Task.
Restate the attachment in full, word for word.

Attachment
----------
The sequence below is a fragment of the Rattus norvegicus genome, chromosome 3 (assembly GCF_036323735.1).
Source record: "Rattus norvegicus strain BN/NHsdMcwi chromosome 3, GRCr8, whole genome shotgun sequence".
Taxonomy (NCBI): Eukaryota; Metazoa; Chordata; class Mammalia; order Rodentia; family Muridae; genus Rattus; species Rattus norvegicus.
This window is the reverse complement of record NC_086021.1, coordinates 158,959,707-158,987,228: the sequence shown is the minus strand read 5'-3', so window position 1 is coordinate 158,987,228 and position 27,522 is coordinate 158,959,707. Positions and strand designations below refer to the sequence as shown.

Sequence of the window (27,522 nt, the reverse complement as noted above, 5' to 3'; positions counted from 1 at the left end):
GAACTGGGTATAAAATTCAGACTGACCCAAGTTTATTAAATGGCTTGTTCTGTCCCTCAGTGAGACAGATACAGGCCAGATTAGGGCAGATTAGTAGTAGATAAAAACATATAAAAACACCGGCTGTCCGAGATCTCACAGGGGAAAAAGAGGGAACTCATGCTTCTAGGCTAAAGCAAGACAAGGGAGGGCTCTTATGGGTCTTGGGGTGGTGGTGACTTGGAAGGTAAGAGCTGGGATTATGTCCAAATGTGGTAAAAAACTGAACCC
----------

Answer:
The sequence below is a fragment of the Rattus norvegicus genome, chromosome 3 (assembly GCF_036323735.1).
Source record: "Rattus norvegicus strain BN/NHsdMcwi chromosome 3, GRCr8, whole genome shotgun sequence".
Taxonomy (NCBI): Eukaryota; Metazoa; Chordata; class Mammalia; order Rodentia; family Muridae; genus Rattus; species Rattus norvegicus.
This window is the reverse complement of record NC_086021.1, coordinates 158,959,707-158,987,228: the sequence shown is the minus strand read 5'-3', so window position 1 is coordinate 158,987,228 and position 27,522 is coordinate 158,959,707. Positions and strand designations below refer to the sequence as shown.

Sequence of the window (27,522 nt, the reverse complement as noted above, 5' to 3'; positions counted from 1 at the left end):
GAACTGGGTATAAAATTCAGACTGACCCAAGTTTATTAAATGGCTTGTTCTGTCCCTCAGTGAGACAGATACAGGCCAGATTAGGGCAGATTAGTAGTAGATAAAAACATATAAAAACACCGGCTGTCCGAGATCTCACAGGGGAAAAAGAGGGAACTCATGCTTCTAGGCTAAAGCAAGACAAGGGAGGGCTCTTATGGGTCTTGGGGTGGTGGTGACTTGGAAGGTAAGAGCTGGGATTATGTCCAAATGTGGTAAAAAACTGAACCC